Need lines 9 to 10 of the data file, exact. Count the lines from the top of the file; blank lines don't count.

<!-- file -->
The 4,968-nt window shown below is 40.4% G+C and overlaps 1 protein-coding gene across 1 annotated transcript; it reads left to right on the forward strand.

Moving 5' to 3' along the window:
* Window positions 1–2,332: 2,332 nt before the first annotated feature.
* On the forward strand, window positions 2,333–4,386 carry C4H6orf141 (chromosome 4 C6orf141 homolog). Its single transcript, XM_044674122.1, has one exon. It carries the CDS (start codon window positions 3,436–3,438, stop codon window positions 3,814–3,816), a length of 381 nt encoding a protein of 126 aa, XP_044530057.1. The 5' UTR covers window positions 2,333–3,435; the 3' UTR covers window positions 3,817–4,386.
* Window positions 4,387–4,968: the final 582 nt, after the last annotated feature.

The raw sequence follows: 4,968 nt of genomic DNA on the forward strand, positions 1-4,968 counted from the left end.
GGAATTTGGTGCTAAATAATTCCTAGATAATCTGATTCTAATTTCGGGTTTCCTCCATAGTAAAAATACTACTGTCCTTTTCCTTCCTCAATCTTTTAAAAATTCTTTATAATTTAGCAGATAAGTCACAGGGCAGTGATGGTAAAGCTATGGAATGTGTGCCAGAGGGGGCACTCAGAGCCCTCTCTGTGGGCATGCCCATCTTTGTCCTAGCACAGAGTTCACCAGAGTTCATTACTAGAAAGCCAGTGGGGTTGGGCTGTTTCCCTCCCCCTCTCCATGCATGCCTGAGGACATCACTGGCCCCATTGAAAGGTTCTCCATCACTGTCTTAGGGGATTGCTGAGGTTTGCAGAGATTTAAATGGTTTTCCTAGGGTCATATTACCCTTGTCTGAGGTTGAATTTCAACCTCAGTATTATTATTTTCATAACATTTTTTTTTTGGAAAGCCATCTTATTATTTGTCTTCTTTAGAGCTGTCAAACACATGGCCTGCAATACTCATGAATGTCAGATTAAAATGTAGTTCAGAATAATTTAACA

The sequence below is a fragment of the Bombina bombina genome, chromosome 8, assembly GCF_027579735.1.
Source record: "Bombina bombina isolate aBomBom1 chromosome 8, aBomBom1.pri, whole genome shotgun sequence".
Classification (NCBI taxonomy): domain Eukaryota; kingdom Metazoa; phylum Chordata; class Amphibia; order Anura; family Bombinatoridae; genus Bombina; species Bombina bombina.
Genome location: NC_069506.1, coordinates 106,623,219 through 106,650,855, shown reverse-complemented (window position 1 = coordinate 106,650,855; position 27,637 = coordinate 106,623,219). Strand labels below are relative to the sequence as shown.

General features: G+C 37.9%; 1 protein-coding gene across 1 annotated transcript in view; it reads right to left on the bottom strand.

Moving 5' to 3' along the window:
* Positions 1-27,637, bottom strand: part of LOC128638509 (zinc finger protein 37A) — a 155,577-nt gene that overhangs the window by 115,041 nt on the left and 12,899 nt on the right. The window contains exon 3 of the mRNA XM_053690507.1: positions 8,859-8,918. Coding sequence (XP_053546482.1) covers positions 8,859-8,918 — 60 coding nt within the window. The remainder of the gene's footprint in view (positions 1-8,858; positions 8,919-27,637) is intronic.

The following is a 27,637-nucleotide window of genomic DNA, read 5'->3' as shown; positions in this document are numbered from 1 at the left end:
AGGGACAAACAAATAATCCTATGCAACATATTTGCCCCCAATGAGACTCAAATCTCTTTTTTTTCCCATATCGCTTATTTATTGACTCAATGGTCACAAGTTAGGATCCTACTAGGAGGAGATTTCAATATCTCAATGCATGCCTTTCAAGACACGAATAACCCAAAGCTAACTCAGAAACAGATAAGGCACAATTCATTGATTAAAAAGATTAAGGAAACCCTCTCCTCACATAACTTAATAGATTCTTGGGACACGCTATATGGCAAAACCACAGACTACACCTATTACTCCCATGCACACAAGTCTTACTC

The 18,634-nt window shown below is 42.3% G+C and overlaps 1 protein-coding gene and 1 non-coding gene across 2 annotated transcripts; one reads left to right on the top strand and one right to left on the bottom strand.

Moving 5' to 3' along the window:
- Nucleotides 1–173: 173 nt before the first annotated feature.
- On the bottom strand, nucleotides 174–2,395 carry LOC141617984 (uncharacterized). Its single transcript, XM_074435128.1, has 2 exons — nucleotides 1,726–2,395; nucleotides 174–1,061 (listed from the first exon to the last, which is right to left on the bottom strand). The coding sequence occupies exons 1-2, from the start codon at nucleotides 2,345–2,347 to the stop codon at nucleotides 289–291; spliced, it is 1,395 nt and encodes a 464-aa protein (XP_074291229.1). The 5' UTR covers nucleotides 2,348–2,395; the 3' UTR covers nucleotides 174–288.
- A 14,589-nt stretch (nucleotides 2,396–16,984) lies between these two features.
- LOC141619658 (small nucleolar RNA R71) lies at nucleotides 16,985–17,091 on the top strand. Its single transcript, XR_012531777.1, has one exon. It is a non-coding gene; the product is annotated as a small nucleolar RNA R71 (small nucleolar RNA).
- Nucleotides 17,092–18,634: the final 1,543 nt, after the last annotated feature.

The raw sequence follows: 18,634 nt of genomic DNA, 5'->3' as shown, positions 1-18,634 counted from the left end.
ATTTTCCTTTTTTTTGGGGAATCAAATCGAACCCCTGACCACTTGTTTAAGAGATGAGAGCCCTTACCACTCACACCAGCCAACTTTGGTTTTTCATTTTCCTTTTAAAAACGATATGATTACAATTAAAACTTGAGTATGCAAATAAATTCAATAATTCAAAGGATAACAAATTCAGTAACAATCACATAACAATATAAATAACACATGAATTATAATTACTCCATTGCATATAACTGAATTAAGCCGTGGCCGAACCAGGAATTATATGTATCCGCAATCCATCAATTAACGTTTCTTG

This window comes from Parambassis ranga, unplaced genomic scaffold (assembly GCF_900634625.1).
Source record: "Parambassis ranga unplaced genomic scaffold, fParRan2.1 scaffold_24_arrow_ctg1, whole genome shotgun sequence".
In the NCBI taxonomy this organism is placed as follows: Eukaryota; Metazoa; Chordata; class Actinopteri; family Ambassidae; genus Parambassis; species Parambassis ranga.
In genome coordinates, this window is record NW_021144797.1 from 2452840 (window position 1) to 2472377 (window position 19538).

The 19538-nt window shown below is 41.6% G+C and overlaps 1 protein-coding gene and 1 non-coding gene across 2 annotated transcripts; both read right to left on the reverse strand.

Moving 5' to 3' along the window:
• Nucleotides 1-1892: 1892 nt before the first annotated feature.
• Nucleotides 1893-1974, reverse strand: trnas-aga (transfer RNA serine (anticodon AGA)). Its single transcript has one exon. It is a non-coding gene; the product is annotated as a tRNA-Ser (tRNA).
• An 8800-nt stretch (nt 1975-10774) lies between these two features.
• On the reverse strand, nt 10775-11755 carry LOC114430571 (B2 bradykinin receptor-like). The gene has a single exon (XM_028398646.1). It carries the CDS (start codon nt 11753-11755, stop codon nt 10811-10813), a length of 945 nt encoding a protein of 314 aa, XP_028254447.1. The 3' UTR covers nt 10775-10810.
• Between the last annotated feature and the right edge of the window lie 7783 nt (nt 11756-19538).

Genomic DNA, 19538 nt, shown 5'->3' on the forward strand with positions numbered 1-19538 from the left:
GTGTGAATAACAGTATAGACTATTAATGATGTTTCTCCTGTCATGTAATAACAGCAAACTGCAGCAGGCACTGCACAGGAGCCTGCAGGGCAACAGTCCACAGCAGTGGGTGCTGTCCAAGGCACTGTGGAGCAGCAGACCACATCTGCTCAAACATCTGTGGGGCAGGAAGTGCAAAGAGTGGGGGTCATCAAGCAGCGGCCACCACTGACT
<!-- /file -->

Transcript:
Source record: "Bombina bombina isolate aBomBom1 chromosome 8, aBomBom1.pri, whole genome shotgun sequence".
Classification (NCBI taxonomy): domain Eukaryota; kingdom Metazoa; phylum Chordata; class Amphibia; order Anura; family Bombinatoridae; genus Bombina; species Bombina bombina.